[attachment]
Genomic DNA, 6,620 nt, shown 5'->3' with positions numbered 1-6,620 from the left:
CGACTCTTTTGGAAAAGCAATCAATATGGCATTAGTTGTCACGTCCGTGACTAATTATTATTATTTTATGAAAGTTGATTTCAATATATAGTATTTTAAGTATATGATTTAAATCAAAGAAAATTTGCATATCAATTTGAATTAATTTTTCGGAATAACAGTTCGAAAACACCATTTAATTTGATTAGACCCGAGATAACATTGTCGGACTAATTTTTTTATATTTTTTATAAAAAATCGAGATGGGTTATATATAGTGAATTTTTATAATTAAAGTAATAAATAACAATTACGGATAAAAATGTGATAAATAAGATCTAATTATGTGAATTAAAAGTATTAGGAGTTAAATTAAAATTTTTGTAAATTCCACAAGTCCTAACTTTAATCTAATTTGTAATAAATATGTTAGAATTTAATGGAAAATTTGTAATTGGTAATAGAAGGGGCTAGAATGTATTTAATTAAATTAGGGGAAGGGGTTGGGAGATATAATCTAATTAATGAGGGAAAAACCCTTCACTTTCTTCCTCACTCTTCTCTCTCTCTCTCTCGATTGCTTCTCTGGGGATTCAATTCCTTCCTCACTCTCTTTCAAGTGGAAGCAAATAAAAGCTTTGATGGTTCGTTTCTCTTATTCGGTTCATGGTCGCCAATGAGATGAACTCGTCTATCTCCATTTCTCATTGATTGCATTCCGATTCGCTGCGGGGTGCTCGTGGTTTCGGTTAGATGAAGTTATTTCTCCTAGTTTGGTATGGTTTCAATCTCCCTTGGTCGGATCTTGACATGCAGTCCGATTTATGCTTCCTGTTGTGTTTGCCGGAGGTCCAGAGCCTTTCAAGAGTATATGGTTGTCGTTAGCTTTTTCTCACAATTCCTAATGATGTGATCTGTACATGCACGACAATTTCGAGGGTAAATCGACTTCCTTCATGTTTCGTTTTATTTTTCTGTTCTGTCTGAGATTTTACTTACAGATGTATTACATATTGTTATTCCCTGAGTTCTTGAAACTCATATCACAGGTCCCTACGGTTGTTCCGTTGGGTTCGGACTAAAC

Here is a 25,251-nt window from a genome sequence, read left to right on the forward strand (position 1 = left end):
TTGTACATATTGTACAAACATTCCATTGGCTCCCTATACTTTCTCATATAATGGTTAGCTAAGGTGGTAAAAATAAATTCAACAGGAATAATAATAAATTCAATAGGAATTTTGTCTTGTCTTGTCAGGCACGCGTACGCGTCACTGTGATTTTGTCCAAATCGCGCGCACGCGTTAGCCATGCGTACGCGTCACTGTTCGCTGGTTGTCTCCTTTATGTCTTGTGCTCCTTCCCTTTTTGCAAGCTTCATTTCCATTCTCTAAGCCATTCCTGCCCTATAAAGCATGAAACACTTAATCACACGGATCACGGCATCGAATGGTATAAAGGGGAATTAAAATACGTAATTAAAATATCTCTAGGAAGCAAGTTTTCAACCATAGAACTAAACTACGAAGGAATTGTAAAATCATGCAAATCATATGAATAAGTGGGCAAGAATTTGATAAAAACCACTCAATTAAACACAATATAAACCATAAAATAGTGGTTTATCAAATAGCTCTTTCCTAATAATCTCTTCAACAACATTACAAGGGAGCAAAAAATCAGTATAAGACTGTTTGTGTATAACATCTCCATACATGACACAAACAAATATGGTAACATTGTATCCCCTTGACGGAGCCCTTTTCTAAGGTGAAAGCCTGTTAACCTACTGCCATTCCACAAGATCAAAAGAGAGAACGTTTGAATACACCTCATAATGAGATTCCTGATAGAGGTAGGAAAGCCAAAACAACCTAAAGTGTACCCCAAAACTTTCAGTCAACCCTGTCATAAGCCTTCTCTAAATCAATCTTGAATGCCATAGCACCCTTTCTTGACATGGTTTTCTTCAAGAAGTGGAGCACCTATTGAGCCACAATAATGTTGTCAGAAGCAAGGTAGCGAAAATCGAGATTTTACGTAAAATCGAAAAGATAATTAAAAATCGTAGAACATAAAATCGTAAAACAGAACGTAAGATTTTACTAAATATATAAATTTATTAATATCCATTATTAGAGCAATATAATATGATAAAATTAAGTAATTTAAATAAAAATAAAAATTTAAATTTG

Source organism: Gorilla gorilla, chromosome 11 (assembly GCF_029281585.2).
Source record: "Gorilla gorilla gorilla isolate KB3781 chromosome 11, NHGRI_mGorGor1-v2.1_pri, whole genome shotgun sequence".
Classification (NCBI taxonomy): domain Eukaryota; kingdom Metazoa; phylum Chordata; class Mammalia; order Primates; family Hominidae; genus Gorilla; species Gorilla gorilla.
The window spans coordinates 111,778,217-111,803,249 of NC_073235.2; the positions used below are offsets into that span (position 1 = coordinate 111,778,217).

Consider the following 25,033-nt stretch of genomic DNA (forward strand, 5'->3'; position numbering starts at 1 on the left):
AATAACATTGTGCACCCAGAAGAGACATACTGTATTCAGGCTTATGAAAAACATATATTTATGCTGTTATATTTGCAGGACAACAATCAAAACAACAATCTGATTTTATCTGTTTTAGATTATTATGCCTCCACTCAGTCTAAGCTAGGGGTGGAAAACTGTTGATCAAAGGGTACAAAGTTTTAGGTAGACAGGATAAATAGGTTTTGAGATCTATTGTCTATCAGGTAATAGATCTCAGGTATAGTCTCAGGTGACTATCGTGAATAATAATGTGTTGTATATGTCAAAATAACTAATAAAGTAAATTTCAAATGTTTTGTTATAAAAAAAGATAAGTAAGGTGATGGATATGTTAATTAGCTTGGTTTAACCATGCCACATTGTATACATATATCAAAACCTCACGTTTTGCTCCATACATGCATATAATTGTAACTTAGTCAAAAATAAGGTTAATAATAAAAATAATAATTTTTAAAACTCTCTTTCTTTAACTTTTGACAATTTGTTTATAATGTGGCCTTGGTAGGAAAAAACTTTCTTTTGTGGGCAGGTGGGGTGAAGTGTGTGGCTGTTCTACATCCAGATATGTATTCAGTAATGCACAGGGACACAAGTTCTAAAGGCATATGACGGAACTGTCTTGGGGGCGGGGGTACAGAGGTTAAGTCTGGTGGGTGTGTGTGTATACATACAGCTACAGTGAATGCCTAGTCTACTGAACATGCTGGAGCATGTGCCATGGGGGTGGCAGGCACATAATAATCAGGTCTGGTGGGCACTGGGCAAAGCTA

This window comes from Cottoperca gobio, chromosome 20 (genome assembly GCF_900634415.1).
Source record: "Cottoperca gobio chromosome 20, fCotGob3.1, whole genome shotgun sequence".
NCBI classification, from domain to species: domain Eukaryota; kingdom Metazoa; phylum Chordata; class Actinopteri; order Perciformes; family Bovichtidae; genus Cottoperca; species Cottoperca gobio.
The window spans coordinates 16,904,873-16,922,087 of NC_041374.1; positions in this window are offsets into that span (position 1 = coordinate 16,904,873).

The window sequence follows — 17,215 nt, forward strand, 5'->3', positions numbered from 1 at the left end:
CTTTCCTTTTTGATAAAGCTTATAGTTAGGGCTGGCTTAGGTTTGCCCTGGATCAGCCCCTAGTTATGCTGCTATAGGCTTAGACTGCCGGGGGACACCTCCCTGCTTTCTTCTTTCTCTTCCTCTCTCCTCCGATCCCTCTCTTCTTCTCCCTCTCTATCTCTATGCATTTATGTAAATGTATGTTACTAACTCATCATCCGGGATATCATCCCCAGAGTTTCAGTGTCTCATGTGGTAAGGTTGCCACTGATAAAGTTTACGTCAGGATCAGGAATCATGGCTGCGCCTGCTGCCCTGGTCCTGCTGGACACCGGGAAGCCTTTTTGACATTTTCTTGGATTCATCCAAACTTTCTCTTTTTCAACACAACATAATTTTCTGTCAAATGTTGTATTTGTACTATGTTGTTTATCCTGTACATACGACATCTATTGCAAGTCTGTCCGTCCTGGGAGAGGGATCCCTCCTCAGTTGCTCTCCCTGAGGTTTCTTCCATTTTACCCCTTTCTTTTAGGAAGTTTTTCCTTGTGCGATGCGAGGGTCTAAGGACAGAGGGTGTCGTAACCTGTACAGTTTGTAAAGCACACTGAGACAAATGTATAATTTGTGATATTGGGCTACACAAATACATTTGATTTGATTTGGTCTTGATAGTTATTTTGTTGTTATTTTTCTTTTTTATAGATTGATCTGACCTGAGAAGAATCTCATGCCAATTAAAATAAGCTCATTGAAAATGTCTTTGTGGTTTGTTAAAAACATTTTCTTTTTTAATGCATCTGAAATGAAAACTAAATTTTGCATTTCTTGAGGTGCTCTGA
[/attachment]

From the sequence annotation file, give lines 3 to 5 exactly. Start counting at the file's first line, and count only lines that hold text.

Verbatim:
Here is a 25,251-nt window from a genome sequence, read left to right on the forward strand (position 1 = left end):
TTGTACATATTGTACAAACATTCCATTGGCTCCCTATACTTTCTCATATAATGGTTAGCTAAGGTGGTAAAAATAAATTCAACAGGAATAATAATAAATTCAATAGGAATTTTGTCTTGTCTTGTCAGGCACGCGTACGCGTCACTGTGATTTTGTCCAAATCGCGCGCACGCGTTAGCCATGCGTACGCGTCACTGTTCGCTGGTTGTCTCCTTTATGTCTTGTGCTCCTTCCCTTTTTGCAAGCTTCATTTCCATTCTCTAAGCCATTCCTGCCCTATAAAGCATGAAACACTTAATCACACGGATCACGGCATCGAATGGTATAAAGGGGAATTAAAATACGTAATTAAAATATCTCTAGGAAGCAAGTTTTCAACCATAGAACTAAACTACGAAGGAATTGTAAAATCATGCAAATCATATGAATAAGTGGGCAAGAATTTGATAAAAACCACTCAATTAAACACAATATAAACCATAAAATAGTGGTTTATCAAATAGCTCTTTCCTAATAATCTCTTCAACAACATTACAAGGGAGCAAAAAATCAGTATAAGACTGTTTGTGTATAACATCTCCATACATGACACAAACAAATATGGTAACATTGTATCCCCTTGACGGAGCCCTTTTCTAAGGTGAAAGCCTGTTAACCTACTGCCATTCCACAAGATCAAAAGAGAGAACGTTTGAATACACCTCATAATGAGATTCCTGATAGAGGTAGGAAAGCCAAAACAACCTAAAGTGTACCCCAAAACTTTCAGTCAACCCTGTCATAAGCCTTCTCTAAATCAATCTTGAATGCCATAGCACCCTTTCTTGACATGGTTTTCTTCAAGAAGTGGAGCACCTATTGAGCCACAATAATGTTGTCAGAAGCAAGGTAGCGAAAATCGAGATTTTACGTAAAATCGAAAAGATAATTAAAAATCGTAGAACATAAAATCGTAAAACAGAACGTAAGATTTTACTAAATATATAAATTTATTAATATCCATTATTAGAGCAATATAATATGATAAAATTAAGTAATTTAAATAAAAATAAAAATTTAAATTTG

Source organism: Gorilla gorilla, chromosome 11 (assembly GCF_029281585.2).